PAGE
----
It’s up to CHROs to set a truly talent-driven tone for their organizations.
Most top executives recognize the competitive advantage of hiring and retaining an exceptional workforce. Yet the talent practices of their companies are often vestiges of another era, based on
organizational charts and static work processes.
In their new book, Talent Wins: The New Playbook for Putting
People First (Harvard Business Review Press, 2017), Ram Charan and
his co-authors Dominic Barton and Dennis Carey call for the dramatic
reinvention of the HR role so that the chief human resource ofcer
(CHRO) works alongside the CEO and CFO to manage human capital
with the same rigor that is applied to fnancial capital.
The authors argue that it’s time to adopt a novel approach that
eschews hierarchy and recognizes the need for agility. It’s a transforma-
tion that starts with the CHRO.
“The point is to broaden your perspective, so when you look at
problems, it’s not a narrow ‘siloed’ view,” says Charan, a Dallas-
based business consultant with an MBA from Harvard and more than
25 books to his credit. He shares more insights below.
How can CHROs gain the trust of
CEOs and CFOs?
Trust comes when the CHRO demonstrates that he or she understands the
issues the CEO and CFO are wrestling with and speaks their language.
That means top HR executives must
demonstrate business savvy. Where
should we place a talented leader so
the person can create the most value?
What capabilities must we build
within our workforce and how? What
hiring moves are competitors making
and how might those afect us?
What’s the best way for HR professionals to gain business savvy within
My co-authors and I frmly believe
HR leaders must spend time outside
HR working in operational jobs. The
tipping point has come where you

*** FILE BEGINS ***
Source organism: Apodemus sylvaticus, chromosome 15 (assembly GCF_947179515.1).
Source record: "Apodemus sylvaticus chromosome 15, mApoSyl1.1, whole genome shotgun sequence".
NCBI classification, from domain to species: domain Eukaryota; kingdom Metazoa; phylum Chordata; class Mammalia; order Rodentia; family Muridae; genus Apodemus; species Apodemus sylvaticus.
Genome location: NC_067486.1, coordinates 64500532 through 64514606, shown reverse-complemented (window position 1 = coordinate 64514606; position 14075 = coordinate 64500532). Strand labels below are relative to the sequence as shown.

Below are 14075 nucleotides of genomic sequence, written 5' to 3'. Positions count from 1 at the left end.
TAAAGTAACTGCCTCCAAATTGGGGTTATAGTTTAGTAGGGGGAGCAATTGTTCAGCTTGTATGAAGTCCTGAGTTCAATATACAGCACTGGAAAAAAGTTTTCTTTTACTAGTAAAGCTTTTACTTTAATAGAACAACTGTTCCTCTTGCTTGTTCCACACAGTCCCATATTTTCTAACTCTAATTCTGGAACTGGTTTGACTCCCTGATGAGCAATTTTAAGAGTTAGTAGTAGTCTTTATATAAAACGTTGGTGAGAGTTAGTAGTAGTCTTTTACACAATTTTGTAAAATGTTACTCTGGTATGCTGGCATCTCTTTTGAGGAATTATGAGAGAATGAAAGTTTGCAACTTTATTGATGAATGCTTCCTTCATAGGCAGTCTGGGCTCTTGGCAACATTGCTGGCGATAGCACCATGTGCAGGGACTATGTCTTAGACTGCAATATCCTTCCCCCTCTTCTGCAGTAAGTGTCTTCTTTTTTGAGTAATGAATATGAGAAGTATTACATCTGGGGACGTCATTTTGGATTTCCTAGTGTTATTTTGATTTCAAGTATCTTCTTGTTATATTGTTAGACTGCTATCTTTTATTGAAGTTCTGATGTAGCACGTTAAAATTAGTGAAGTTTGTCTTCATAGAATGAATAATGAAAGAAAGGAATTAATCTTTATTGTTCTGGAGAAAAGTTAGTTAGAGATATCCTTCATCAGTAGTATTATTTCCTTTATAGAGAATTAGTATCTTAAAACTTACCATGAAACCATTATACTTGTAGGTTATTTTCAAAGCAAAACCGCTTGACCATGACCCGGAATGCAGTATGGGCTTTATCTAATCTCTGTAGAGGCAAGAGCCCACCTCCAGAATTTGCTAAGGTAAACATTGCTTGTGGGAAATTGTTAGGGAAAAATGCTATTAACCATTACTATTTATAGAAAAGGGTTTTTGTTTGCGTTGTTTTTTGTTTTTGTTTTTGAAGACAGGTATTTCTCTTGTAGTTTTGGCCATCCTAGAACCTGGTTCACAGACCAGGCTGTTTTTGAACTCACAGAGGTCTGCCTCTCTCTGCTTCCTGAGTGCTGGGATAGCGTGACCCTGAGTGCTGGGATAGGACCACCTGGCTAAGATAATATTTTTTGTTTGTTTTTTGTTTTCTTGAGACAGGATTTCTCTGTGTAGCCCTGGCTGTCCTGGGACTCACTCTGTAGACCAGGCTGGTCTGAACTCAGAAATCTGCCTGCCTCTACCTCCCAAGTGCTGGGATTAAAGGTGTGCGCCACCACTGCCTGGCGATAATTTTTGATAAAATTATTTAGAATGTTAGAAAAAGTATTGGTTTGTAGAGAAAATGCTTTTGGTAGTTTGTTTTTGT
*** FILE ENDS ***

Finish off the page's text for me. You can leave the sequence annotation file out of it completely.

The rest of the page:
need CHROs who also have experience in a diferent function.
What next-generation technologies
will help HR transform companies
into talent-driven organizations?
The biggest change will be in the use
of algorithms and artifcial intelligence to remove unconscious bias
in making decisions about people. It
will be predictive—meaning it will
analyze complex factors to suggest
what kinds of individuals to hire
to reduce turnover and how
to spot leadership potential
in someone buried deep in
What are the keys to
developing an ideal
One of the
system is that the
bosses still need to
to take stock of a person’s develop-
ment. A year is too long for people to
wait to hear how they’re doing, espe-
cially for Millennials. But feedback
must be thoughtful, and leaders
must devote time to it. Another les-
son from GE is the simplicity of the
input: Managers coach the person
on what to keep doing and what to
change. It is always wise to identify
specifc areas for improvement and
to limit them to tackling just one or
two things at a time.
Talent Wins makes the case that
some workers should be able to
earn more than managers. Does
that include HR?
Compensation decisions are complicated, but our belief is that they
should be largely based on two
things: value creation and market
value. If HR professionals are making major contributions to business
decisions, their compensation should
What’s your advice for young
If you want to move up, seek
out new opportunities. Take
chances by moving into an
unfamiliar role, and
about the industry
and the external
talent moving to
center stage, it is
a great time to be
in HR—as long as
you have the thirst to
David Ward is a freelance writer based in
North Carolina. PHOT